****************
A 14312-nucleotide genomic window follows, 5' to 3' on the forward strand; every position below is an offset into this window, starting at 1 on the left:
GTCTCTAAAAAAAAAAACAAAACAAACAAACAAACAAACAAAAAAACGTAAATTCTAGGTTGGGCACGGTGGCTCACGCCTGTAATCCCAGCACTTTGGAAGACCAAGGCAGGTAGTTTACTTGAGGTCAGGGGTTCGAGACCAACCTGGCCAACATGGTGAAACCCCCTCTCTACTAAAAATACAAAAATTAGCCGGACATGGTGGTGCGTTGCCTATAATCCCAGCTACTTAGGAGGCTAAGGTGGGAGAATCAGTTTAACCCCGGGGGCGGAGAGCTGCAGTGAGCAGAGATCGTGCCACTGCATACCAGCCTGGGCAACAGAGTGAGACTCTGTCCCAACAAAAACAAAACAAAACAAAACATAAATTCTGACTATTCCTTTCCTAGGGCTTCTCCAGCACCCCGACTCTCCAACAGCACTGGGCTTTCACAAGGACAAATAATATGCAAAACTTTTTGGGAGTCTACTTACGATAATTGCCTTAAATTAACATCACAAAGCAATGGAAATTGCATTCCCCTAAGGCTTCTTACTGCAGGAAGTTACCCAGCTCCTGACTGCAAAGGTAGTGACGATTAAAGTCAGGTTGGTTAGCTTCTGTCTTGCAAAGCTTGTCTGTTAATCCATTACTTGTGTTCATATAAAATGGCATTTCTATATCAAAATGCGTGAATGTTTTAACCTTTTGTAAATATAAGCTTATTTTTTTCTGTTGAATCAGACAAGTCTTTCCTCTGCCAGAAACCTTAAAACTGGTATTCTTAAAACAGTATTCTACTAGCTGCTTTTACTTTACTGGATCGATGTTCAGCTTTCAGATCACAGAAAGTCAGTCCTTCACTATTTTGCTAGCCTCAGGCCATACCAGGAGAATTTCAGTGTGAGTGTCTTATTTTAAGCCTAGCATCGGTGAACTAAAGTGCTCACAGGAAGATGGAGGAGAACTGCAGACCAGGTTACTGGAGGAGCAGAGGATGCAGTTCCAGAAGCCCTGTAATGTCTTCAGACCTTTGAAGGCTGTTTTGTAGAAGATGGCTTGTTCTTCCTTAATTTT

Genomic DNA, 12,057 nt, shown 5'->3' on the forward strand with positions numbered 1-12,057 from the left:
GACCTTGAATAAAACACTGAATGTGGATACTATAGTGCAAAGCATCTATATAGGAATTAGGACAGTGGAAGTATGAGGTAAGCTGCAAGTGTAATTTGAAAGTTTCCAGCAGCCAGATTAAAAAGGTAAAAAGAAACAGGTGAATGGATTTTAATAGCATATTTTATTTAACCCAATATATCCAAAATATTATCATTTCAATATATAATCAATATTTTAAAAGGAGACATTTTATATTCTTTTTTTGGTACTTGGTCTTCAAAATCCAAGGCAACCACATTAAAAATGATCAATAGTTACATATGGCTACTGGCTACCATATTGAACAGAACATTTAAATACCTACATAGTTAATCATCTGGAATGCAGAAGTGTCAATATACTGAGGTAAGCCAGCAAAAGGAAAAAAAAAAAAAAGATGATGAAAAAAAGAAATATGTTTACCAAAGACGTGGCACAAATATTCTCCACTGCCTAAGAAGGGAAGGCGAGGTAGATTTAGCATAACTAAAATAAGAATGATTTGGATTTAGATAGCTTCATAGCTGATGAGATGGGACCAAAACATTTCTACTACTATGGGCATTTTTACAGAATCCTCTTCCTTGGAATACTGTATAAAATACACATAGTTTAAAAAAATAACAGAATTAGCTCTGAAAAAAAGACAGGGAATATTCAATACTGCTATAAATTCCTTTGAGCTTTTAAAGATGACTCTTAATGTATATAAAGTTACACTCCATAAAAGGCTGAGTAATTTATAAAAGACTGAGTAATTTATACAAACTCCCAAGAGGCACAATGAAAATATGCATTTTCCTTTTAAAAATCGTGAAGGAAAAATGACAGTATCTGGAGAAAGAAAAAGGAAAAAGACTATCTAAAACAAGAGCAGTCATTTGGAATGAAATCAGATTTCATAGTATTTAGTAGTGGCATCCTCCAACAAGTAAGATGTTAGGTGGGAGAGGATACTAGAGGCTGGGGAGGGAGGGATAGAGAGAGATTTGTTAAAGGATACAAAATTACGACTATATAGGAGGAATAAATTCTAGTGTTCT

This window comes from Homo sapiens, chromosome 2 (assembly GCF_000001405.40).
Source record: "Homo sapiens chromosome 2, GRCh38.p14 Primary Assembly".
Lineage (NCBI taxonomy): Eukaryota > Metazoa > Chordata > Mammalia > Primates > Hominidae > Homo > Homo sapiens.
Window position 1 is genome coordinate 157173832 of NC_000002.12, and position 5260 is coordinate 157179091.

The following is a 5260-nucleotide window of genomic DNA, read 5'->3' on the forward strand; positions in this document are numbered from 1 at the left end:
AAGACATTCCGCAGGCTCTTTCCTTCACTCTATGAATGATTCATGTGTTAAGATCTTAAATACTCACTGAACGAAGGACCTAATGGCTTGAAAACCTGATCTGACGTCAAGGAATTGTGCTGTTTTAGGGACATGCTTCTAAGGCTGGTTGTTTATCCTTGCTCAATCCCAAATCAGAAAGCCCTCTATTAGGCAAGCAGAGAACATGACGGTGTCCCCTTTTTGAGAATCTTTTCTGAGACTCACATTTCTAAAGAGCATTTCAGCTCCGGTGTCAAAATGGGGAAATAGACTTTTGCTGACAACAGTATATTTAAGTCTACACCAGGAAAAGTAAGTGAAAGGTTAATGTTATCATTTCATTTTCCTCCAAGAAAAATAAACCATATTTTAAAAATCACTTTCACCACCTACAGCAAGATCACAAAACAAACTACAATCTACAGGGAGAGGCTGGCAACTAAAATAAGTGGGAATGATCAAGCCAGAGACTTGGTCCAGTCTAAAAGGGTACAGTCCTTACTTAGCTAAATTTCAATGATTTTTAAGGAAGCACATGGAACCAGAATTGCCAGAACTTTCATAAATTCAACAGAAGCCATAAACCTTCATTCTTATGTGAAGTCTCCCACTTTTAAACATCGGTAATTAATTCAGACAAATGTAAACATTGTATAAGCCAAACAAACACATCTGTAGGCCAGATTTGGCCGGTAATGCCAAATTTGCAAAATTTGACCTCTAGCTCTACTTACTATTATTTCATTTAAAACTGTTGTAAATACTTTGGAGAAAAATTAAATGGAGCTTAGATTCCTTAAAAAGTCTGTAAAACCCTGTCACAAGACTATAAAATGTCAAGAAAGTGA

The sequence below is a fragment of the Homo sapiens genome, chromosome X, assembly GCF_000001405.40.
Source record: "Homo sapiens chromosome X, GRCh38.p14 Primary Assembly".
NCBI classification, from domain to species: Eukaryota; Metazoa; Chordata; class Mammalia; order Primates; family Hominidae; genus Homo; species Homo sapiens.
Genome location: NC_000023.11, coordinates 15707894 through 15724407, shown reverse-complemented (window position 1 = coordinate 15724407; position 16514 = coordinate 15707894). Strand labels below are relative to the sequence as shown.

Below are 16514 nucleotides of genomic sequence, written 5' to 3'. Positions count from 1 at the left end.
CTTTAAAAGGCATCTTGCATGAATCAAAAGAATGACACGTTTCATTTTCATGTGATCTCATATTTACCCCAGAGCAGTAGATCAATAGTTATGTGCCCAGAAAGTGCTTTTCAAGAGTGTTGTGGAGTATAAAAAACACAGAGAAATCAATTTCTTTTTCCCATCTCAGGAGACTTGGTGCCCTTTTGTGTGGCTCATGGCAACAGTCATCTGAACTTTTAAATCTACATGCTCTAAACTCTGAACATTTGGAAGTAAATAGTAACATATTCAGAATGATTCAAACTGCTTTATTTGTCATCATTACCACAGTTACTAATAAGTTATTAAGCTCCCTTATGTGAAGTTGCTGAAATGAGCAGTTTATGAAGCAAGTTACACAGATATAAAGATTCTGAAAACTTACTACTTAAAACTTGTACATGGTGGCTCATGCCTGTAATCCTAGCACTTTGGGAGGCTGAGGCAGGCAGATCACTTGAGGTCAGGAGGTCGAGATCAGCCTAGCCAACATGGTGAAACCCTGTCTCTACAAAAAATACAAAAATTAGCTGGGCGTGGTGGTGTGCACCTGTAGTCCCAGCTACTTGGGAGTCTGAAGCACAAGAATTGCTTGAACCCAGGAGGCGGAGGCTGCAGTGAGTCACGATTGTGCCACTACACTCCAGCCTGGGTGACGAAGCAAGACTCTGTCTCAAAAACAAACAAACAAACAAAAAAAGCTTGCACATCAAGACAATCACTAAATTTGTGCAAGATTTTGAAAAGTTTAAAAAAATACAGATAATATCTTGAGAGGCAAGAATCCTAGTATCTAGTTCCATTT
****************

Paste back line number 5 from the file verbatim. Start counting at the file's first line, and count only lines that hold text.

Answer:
This window comes from Homo sapiens, chromosome 2 (assembly GCF_000001405.40).